At 7:30 am we grabbed our breakfast sandwiches and loaded aboard a bus that took us to Jackson, WY. In past years we have taken a whirlwhind tour of Yellowstone Nat’l Park. This year, we opted for the closer Tetons and the advantages of smaller crowds and access to experts.
Everyone seems to have a story in Idaho … often having to do with almost meeting an untimely end in the vast wilderness. Our driver told us of how he canoed across the Snake on the trail of some elk and got turned over in a backcurrent. He managed to swim ashore and he had phone service. A chopper rescued him from hypothermia.
We met our tour guides for the day in Jackson, Grand Tetons Science Center. Two kind young ladies dressed in park-ranger attire showed us our two buses and equipped us each with a pair of binoculars. They showed us how to stand up through the massive sunroofs to view animals from the roadside. Before we were even out of the parking lot, they began demonstrating expertise about and genuine enthusiasm for the Tetons.
We started seeing small pronghorns, which they tell us can run 60 mph (but rarely have to). Then was a mountain goat, unfortunately not a native species. At a sweeping view we looked at wildflowers, eagle nests, and some roaming mule deer. One mule deer stopped to urinate in a stream. The guide Sarah told us that habit is to keep predators from tracking it.
And the mountains are everywhere around us. They are too big to feel “in,” as opposed to the mountains of North Carolina or our hills in Birmingham. The vivid angles of the peaks and the brush plains in between distort distance. Even our guide hasn’t been to the most severe peaks. She pointed us to a relatively unimpressive mound and says it’s a moderate 3 day hike up it. We saw countless bison in the distance as we rode.
Our second major stop was a beaver dam, abandoned years ago. We learned the significance of beaver dams, mainly to protect rather than to gather fish (beaver don’t eat fish). They also make important habitats for animals who like to gather fish … and animals who like to gather those animals. Multiple generations of beavers will live in the same home.
We then met up with a park ranger who was a bear specialist. Her job is to make sure that humans and bears stay safe around each other. She explained the rarity of a bear attack; in fact, there are no incidences of bears attacking 3 or more hikers! She then unveiled two bear pelts, one brown and one grizzly. They were the same color. Among other things, she explained the way to tell the difference between the two. The quickest indicator is the hump on the back of the Grizzly, but colors can vary. The best way to avoid a bear attack: keep food contained; make noise; walk in groups of 3; every other hiker needs bear spray. Then we learned how to use an inert can of bear spray. Afterwards, the kids were given badges and the title of “junior bear safety rangers.”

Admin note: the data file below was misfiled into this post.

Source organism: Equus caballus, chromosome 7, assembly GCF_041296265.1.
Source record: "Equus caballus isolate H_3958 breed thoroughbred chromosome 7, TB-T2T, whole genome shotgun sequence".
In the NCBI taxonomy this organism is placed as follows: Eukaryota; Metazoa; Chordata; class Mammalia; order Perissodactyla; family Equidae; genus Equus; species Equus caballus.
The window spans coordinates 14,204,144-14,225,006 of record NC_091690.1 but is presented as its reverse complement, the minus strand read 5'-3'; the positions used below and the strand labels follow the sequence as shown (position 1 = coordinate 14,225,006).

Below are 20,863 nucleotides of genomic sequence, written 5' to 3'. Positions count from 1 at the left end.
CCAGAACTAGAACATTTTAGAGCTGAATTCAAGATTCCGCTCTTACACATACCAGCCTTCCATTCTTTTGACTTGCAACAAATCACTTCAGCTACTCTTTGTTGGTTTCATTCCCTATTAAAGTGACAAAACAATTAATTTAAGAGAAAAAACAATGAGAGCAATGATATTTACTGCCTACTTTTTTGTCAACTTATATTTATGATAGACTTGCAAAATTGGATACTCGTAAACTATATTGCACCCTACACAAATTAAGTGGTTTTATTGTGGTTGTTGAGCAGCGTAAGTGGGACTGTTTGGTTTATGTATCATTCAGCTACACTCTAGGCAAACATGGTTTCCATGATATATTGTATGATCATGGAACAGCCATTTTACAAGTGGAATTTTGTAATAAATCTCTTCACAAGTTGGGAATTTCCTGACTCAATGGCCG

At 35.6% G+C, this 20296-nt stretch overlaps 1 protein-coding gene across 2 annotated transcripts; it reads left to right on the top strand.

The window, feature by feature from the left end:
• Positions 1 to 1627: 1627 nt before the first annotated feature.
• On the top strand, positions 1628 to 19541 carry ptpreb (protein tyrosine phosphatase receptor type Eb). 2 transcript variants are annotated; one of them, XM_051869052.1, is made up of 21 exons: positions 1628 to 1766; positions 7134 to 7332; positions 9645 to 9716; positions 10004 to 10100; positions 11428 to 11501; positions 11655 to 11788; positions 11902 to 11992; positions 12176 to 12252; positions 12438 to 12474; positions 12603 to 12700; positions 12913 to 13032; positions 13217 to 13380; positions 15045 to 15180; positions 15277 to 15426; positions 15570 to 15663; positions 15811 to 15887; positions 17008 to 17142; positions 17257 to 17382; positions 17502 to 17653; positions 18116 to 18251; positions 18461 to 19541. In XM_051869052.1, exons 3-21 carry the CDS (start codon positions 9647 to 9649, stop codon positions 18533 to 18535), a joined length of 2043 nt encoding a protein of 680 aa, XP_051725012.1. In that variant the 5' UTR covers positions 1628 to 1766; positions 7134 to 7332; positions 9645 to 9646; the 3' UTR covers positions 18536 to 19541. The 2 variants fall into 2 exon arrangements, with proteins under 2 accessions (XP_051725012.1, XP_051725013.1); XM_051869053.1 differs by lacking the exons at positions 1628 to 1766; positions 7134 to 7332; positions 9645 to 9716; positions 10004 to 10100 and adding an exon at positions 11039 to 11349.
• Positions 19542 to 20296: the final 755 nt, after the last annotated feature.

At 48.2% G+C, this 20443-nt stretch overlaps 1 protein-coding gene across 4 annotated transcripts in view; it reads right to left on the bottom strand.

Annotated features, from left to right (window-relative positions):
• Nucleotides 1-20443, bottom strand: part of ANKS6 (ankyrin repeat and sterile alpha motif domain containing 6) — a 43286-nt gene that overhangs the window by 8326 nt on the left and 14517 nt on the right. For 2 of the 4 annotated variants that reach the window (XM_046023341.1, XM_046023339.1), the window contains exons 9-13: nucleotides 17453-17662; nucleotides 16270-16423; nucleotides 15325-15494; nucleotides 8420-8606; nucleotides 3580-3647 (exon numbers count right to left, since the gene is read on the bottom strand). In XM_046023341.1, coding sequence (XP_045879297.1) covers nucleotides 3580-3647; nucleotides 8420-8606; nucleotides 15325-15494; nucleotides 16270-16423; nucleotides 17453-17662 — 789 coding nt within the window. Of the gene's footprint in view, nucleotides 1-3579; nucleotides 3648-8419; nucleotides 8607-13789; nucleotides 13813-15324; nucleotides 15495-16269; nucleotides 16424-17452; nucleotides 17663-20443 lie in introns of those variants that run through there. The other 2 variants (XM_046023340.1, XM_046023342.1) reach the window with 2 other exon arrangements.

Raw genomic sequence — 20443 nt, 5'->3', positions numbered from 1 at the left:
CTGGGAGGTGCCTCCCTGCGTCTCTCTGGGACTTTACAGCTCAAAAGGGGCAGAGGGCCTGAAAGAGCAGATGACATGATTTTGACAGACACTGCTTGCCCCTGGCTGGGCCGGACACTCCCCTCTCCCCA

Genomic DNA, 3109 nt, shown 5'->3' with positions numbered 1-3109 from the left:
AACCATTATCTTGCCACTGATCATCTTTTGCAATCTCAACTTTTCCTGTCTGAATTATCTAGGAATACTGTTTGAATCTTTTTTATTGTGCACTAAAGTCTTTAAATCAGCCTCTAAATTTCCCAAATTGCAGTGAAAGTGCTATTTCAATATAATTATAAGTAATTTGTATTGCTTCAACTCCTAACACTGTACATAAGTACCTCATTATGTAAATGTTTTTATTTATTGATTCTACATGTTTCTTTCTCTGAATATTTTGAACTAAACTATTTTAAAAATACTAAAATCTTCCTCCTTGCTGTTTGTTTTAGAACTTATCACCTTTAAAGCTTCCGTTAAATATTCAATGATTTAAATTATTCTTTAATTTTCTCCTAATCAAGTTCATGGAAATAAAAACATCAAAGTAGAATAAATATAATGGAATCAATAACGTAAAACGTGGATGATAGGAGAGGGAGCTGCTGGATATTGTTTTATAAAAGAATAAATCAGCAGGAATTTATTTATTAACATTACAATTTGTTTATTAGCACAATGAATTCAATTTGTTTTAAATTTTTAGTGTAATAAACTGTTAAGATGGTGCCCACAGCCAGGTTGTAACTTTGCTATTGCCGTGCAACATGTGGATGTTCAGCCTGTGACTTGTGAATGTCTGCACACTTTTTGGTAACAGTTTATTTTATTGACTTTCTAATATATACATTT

After lunch–too much lunch–we went out for a hike in what began as a riparian ecosystem and progressed into an alpine one. This means it was very flat and near water, and it got steeper with more hardwoods. Along the hike, our guide showed us different animal droppings and even gave us some idea of what time of year they were produced. We learned about the volcanic forces that shaped the entire region around Yellowstone, as well as the extreme seasons. Following the hike, we left the park to make it back to the Lodge for dinner.
I should mention that there’s been a television crew with us the entire time. Our friends from Anglers and Appetites have joined us again, intermittently interviewing campers, catching the big catches on camera from roaming float boats, and also just being one of the gang. One of our campers even took some special time to eat early breakfasts with them. We gathered for dinner outside for a special food segment. Chef Bob cooked pork chops rubbed in tea leaves with homemade macaroni and cheese and English peas. We finished with a decadent chocolate tart.
We said goodbye to the crew and welcomed another peer mentor for a devotional. She discussed the necessity of taking risks to trust others, as it must often be given before it is earned.
To close the night, we completed a new scavenger hunt-esque activity, “The Hunt for the Most Interesting Campers.” This exercise was introduced on fly-fishing Olympics day: each camper drew the name of one adult and one peer to interview. They were tasked with asking a series of questions to gather the most interesting information, as would later be voted on by everyone. To perform well, the interviewer had to ask meaningful follow-ups and take a genuine interest in the subject. Bizarre questions, funny stories, and idiosyncratic gems emerged.
The activity went well, unexpectedly calling on each camper to deliver their data publicly. Some questions and answers were sincere, and many were silly, but all the same, we learned to appreciate the diversity of experience among us.
Time for bed; we are thirty minutes over.